I’m a southern-tropical guy. I grew up knowing two seasons only: hot and less hot. Christmas for me was always with sun shining and 35ºC outside. Then, I moved to Europe over one decade ago and everything changed.
It’s September or October when we start to notice that the days are getting shorter, nights longer. By the end of December we just worship the few remaining hours of light. We fell like Calvin:
I learned that there is a whole psychology connected to this season’s change. It’s October, we say “Shit, it’s 15ºC outside…”, we wrap ourselves in warm clothes and go for a hot chocolate. It’s April, we say “Great! it’s 15°C outside!,” we wear a light pullover and go for a walk in the park.
The depressing dark and cold weather by the end of the year is made bearable by the approaching festivities. We feast on November 11 on St. Martin’s Day. (If you never tried, you can’t miss the traditional Martinsgans in Germany and Austria. The usual boring yellow-and-brown daily German dishes give place to a delicious multicolored roast goose with red cabbage, potato dumplings, Brussels sprouts, baked apples, and chestnut.)
Then, one month later, people get crowded in human-warm Christmas markets drinking hot wine and eating caramelized apples. I don’t like either of them, but no matter the cold, it’s better to stand outside with others, than alone in our heated houses. (Mr. Scrooge had a hard time to understand that…)
Finally, it comes Christmas eve. The family gets together and people exchange gifts in a millenary tradition going back to the Roman Saturnalia. Thus, in the north I found the meaning of Christmas: to offer a bit of comfort in the hardest moment of the year. Or as Annie Edison once put it:
“[Christmas] is the crazy notion that the longest, coldest, darkest nights can be the warmest and brightest.”
(You don’t know who Annie Edison is? Serious, you really need more TV time.)
In fact, all this psychological support to face winter that we get from traditional Christian celebrations shouldn’t be a surprise: Christian mythology is deeply wrapped in the seasons as felt in the northern temperate zone, where it was developed. More, it has a clear 1-year cycle.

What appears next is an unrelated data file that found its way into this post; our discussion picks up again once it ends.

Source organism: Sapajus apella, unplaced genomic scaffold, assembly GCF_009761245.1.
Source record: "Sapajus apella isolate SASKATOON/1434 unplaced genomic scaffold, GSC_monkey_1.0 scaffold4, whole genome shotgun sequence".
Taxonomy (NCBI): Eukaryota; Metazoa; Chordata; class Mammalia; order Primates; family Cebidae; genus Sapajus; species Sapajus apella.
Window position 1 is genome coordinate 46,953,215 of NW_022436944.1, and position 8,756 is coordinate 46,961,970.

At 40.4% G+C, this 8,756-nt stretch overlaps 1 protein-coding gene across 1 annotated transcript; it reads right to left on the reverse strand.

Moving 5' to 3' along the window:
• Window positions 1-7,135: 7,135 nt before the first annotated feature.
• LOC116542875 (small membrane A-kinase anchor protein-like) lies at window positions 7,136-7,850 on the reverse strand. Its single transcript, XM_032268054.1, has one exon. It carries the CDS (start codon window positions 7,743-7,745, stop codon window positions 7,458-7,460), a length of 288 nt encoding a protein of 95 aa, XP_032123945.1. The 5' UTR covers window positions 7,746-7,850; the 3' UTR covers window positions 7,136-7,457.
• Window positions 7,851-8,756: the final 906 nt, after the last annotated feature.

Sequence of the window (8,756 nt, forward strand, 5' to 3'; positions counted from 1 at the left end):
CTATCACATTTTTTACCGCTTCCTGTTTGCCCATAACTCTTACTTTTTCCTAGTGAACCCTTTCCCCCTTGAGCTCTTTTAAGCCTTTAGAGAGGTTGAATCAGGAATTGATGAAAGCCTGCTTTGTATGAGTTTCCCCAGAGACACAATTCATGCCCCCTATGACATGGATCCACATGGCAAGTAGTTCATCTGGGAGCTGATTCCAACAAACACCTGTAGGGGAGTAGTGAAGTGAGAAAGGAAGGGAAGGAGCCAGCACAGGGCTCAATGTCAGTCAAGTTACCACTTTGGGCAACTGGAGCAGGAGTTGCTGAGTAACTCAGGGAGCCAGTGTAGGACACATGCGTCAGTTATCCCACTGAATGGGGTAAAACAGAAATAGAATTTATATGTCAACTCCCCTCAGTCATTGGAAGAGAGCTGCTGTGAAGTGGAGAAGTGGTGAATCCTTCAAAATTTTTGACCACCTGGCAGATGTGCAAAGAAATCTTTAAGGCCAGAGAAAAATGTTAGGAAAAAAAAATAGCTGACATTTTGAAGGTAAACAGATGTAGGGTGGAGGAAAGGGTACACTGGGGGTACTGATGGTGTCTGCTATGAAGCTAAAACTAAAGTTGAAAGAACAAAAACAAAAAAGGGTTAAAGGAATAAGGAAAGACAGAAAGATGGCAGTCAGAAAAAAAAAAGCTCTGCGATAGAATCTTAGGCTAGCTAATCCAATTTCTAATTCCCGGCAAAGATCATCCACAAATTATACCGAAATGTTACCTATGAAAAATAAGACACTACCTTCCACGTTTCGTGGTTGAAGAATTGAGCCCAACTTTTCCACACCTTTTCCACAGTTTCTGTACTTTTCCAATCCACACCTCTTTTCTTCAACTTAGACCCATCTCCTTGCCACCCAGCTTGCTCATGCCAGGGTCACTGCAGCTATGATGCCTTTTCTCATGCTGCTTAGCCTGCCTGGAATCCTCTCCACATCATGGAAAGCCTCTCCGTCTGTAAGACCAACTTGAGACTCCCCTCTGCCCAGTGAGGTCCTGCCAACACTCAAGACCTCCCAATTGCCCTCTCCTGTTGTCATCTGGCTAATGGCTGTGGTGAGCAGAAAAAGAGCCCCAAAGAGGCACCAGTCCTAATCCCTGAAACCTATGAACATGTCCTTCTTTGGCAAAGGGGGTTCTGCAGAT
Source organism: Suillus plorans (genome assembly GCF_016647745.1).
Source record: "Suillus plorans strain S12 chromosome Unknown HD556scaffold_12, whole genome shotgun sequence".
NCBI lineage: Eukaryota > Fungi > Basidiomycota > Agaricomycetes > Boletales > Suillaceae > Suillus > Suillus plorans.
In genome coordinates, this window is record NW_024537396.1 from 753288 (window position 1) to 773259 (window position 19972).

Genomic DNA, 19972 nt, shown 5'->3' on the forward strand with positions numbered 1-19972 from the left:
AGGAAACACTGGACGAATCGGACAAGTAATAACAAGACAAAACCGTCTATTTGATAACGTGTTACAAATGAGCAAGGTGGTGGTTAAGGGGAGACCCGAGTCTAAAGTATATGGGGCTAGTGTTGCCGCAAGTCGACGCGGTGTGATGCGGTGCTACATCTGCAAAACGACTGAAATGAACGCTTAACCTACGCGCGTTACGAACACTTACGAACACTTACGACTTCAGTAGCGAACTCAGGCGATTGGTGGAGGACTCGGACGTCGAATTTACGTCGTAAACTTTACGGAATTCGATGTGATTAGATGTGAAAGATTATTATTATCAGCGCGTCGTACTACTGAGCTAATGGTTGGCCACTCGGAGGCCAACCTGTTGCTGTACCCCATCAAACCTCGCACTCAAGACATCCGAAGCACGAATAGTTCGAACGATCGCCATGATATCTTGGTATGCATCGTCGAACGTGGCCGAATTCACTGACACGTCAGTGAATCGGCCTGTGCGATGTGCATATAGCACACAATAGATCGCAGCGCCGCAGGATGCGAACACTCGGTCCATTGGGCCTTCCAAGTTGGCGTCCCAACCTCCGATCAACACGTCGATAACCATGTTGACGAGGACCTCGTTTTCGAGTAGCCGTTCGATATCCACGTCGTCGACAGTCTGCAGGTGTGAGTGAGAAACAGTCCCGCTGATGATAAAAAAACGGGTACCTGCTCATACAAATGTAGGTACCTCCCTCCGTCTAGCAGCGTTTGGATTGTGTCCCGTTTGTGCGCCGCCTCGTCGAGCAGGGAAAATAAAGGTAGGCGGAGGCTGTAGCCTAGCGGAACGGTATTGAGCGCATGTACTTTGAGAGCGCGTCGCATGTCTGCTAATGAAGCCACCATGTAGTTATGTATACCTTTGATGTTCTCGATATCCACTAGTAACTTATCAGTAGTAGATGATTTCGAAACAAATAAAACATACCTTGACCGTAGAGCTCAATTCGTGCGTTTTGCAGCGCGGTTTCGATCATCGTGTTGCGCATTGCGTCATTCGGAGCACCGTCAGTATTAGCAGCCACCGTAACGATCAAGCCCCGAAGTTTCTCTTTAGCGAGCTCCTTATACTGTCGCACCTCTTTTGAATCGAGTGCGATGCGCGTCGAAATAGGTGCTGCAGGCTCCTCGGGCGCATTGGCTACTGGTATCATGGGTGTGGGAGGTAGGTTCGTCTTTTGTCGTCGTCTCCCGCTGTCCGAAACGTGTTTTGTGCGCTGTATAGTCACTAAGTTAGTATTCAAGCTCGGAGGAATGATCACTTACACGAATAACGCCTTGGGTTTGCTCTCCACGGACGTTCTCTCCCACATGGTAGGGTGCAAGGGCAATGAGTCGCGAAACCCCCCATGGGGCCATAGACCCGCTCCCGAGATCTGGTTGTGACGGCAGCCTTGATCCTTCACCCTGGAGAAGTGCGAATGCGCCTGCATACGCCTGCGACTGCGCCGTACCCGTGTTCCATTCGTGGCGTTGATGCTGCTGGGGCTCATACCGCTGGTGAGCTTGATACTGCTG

The story starts when Mary gets a call from Gabriel to tell that she was pregnant. This is middle of March, beginning of spring. Summer comes and there is a parallel story going on with side characters: St. John—the guy who later baptizes Christ—is born on June 24, marking the solstice. Summer is over, days are getting shorter, weather colder. But there is still hope: the new god is born by the end of December. He is predestined to bring the light back. Then, winter dies out giving place to a new spring. The god dies and immediately resurrects completing the cycle. Mary can get pregnant again.
The influence of the light/darkness cycle goes much beyond religion. It is everywhere in the Western culture, from Lord of the Rings to Star Wars. Another example?
My favorite opera is Mozart’s The Magic Flute. The story by Emanuel Schikaneder is about the ongoing war between the Queen of the Night and Sarastro, a sort of Sun king. They fight and light wins, while Sarastro sings:
“The rays of the sun chase night away; the hypocrite’s surreptitious power is utterly destroyed!”
And it’s great that Sarastro win. Now, Papageno and Papagena, allegories of mindless living beasts with no other worry than to reproduce in the spring, can have many children. Between the level of the king-gods and the level of the natural beasts, Schikaneder tells the story of Tamino and Pamina, in love with each other and together facing challenges to be allowed into Sarastro’s temple. Humans seeking knowledge in a naïve masonic allegory. (The story is also plenty of 18th-century chauvinism and racism, which always remind me of a witty observation by the Nobel-laureate physicist Edward Appleton: “I don’t care what language an opera is sung in as long it is a language I don’t understand.”)
Anyway, darkness x light, winter x summer. Could it be more obvious?
But you have to live in the north to feel that. If you live horizontal in the tropics or upside down in the southern hemisphere, all these myths, metaphors, and allegories don’t hold. They don’t match the light/darkness cycles that inspired them.
Sometimes, they are re-adapted. In the south of Brazil, for instance, we find the equivalent of the Christmas market in June, the middle of winter there. People get crowded in St. John’s festivities drinking hot wine and eating caramelized apples.
In general, in the tropics and in the south, we live in eternal cognitive dissonance. We follow the Christian European traditions, with the same celebrations on the same dates. But they don’t make sense. Or better: we don’t feel their sense. What’s the meaning of Christmas at south of the Tropic of Cancer?
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- I leave you with Diana Damrau, my favorite Queen of the Night. She is trying to convince Pamina to kill Sarastro. There’s some serious singing going on there.